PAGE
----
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Lecture 9 Study Notes.docx

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University of Toronto St. George
James Thomson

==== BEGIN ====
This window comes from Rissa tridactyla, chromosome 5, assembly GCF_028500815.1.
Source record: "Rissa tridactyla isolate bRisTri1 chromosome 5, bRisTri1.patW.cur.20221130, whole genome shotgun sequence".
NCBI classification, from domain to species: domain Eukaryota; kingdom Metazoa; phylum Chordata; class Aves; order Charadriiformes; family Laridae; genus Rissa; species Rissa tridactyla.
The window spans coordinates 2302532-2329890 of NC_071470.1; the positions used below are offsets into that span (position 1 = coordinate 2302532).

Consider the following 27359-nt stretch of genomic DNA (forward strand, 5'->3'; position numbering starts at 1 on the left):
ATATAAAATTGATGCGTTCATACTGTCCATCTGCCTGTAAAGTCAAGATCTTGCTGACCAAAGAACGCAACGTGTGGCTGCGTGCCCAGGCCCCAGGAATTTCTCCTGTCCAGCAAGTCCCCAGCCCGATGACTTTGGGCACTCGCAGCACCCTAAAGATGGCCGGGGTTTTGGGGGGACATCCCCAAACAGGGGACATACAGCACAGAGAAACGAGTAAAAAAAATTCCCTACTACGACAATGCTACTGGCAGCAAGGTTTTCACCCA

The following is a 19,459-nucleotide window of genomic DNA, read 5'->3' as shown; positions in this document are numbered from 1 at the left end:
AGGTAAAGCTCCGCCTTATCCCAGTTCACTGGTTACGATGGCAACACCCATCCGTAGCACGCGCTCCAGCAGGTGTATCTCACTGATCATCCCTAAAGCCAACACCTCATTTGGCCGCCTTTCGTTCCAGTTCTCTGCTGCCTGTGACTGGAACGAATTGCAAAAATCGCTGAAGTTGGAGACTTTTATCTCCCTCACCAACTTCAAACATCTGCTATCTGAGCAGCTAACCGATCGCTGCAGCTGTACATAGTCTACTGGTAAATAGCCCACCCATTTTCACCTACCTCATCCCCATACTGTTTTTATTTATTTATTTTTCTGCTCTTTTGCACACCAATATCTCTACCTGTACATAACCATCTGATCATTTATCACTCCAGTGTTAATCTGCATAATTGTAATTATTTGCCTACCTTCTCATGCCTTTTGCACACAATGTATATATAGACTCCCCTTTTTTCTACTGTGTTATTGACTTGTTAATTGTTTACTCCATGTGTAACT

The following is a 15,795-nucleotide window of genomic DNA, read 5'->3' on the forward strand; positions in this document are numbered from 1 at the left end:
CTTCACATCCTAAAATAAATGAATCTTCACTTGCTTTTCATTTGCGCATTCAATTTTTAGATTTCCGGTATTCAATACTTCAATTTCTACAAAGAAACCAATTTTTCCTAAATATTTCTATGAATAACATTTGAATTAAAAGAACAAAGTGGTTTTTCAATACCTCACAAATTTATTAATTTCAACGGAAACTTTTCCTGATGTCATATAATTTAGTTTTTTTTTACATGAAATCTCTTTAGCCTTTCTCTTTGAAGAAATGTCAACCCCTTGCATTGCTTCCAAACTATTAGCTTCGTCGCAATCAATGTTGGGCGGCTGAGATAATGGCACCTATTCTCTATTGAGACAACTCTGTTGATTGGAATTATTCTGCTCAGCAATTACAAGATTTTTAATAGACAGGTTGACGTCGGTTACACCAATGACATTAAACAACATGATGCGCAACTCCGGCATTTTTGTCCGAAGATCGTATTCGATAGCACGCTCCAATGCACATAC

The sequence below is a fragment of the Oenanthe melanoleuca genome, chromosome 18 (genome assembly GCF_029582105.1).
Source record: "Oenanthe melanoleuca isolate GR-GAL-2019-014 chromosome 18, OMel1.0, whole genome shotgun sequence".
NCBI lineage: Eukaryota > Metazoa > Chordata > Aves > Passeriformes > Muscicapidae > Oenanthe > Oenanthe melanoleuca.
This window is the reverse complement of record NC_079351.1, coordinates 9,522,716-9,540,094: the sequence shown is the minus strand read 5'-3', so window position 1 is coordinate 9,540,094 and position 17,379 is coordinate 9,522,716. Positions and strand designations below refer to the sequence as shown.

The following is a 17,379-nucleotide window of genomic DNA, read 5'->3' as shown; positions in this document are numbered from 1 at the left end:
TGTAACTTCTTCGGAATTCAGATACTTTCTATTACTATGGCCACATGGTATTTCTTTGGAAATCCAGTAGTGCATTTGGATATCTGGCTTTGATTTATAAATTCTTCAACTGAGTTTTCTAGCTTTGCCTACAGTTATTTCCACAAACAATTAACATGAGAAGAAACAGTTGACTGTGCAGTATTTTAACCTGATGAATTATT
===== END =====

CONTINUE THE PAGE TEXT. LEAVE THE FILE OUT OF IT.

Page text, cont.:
Lecture 9 Study Notes: Spatial ecology, plant communities, and disturbance Predictable successional change in plant communities: -pioneer species get in first from either dispersal or seed bank -important factors that drive species replacement: soil-building processes and shade (taller plants out-shade shorter plants) -most heavily studied in human-impacted landscapes in eastern North America, especially “old- field succession” from abandoned land to forest -Vegetation changes spontaneously as vegetation itself modifies environment Classic View of Successional Change -Starts with pioneer speciesweedy type plants, r-strategists, short-lived, annuals, good at dispersing -Then go through temporary, non-equilibrium stages -Ends at stable climax stage-no new species introduced, animals adapted to climax environment, k-strategists, good at competition for resources, make bigger seeds, no large investments in dispersal, tolerant in dense shade, unlike pioneer species Two categories of Succession -Primary: new substrate created, no pre-existing vegetation, rare but does happen eg. Formation of new sand dunes on seashores, retreat of glacier opens up habitat that didn't have any habitat 2000 years ago, lava flow -Secondary: Places where there has been developed plant community of some kind, but has been destroyed or extremely modified by disturbance event, most common are logging and clearing for agriculture; short-lived; pioneer species arrive, eg. old field succession -Disturbance: discrete event that causes abrupt change in ecosystem, community, population, eg. fire, bad weather, logging, agriculture; sets back succession Primary succession on new lava flows in Kilauea Volcano, Hawaii -Seeds and spores blow in, hardy pioneer plants can establish themselves; fern is pioneer species -Plants attract birds; birds bring in more seeds -Herbaceous plants cover ground, trees grow -Tree canopy closes in, soil is well developed, shade becomes more important Secondary succession in temperate deciduous forest biome: Joker’s Hill or Koffler Scientific Reserve Old-field succession stage 1: Annual weeds (semelparous) Old-field succession stage 2: Perennial weeds for several years (iteroperous) Old-field succession, stage 3: Woody shrubs move in Old-field succession, stage 4: Tree saplings (aspen, cloning) Old-field succession, stage 5: Tree canopy closes in, foliage down lowlight still penetrating into lower forest, shade becomes main factor, becomes shadier Old-field succession, stage 6: Shrub layer thins, shade-tolerant understory only either shade- tolerant plants or spring ephemerals (come early in spring, do photosynthesis before leaves grow back) Old-field succession, stage 7: Climax—Only shade-tolerant spp. remain, including canopy tree spp. that are now replacing themselves— species turnover minimal Primary Succession Secondary Succession • weedy-type plants; r strategists • good at competition; k- • short-lived, annuals strategists • produces many seeds; good at • lo
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